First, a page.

Property registered before July 1, 2007, to be regularised; bid to facilitate housing loans

The Chennai Metropolitan Development Authority (CMDA) has taken a step towards regularisation of unauthorised plots registered prior to July 1, 2007.

At a meeting on Tuesday, CMDA cleared a proposal to regularise unauthorised plots in the Chennai metropolitan area (CMA), subject to conditions.

This step to regularise unauthorised plots follows the State government’s recent decision to condone unauthorised buildings constructed before July 1, 2007, for a fee.

The new proposal is likely to be a stepping stone for obtaining housing loans for construction of houses on many vacant plots in the CMA, officials said.

After a notification by the government, any fresh applications for planning permission to construct houses on unauthorised plots registered before July 1, 2007, would also be accepted on fulfilment of the conditions.

The plot, in order to be regularised, should be abutting a road with a minimum width of 4.8 metres. The road should have also been declared a public road by the authorities concerned and should be satisfying development regulations pertaining to minimum plot extent, plot frontage and land-use classification. The owner of the plot should agree to pay Open Space Reserve charges based on the guideline value at the time of regularisation.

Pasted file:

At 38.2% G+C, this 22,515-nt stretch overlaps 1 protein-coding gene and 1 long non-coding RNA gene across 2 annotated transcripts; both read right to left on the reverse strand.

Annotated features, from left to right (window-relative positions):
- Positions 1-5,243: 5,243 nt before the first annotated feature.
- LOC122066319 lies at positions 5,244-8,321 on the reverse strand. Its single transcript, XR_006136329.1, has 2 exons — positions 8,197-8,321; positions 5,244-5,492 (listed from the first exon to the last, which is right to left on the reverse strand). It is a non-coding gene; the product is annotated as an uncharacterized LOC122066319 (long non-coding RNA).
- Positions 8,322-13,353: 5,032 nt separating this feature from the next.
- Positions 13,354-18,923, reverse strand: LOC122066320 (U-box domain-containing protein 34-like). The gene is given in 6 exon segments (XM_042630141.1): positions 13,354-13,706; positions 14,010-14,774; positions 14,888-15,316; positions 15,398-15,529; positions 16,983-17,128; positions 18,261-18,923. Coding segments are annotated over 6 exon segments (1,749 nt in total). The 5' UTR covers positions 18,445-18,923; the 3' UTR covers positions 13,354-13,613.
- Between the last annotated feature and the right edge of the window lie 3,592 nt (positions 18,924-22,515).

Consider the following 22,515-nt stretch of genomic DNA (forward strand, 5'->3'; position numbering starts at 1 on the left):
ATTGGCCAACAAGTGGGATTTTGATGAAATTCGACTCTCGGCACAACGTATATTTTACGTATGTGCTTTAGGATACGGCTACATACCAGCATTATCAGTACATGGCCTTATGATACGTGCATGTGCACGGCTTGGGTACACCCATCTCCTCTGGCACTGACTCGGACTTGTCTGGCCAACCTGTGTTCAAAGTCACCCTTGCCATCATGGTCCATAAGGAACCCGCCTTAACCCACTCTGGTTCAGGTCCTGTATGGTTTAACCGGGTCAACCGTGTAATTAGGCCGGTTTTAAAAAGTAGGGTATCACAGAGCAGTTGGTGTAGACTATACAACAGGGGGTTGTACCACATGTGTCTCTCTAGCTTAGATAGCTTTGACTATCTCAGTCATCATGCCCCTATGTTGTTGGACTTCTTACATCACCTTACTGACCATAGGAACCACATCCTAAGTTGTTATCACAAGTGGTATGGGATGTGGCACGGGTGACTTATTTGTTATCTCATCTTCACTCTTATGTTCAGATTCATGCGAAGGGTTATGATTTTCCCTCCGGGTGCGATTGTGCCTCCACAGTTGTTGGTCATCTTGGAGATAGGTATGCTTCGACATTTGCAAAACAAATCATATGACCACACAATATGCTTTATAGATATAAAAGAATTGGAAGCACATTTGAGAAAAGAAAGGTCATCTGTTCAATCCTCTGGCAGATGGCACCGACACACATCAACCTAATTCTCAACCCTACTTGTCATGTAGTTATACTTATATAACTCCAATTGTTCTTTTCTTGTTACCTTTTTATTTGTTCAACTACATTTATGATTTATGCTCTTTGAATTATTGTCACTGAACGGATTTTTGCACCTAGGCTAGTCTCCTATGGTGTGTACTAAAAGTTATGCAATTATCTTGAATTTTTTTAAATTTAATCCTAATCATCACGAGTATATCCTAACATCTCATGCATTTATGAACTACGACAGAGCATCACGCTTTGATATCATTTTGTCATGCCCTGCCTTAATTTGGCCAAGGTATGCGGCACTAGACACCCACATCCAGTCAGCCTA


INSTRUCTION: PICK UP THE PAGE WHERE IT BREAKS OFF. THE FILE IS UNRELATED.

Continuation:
According to sources in the CMDA, the proposal to regularise such unauthorised plots has been made to help a large number of people who had purchased plots without adequate knowledge of development regulations.

A large number of applications for planning permission received from such people were being rejected in the CMA now, said an official.

The earlier guidelines under section 113-C of the Tamil Nadu Town and Country Planning Act, 1971 offered only a “limited solution to the problem of violation.” The new proposal is likely to cover issues pertaining to subdivision of plots that gained momentum after the Tamil Nadu Urban Land (Ceiling and Regulation) Act came into force in 1975.

The momentum of unauthorised subdivision and registration of plots continued to be sustained even after the Act was repealed in June 1999. Unauthorised layout developers had been selling these plots as agricultural land, evading the provisions of the Act.

Lack of awareness on development regulations among CMA residents, profiteering motive of layout developers and delay in approval of layouts has added to the growth of such unauthorised layouts.

According to CMDA officials, the unauthorised layouts are scattered spatially across the CMA, with limited civic amenities. In many of these unauthorised layouts, purchase of plots, for a primary purpose of speculation, had resulted in security problems for existing households that were fewer in number on the outskirts.

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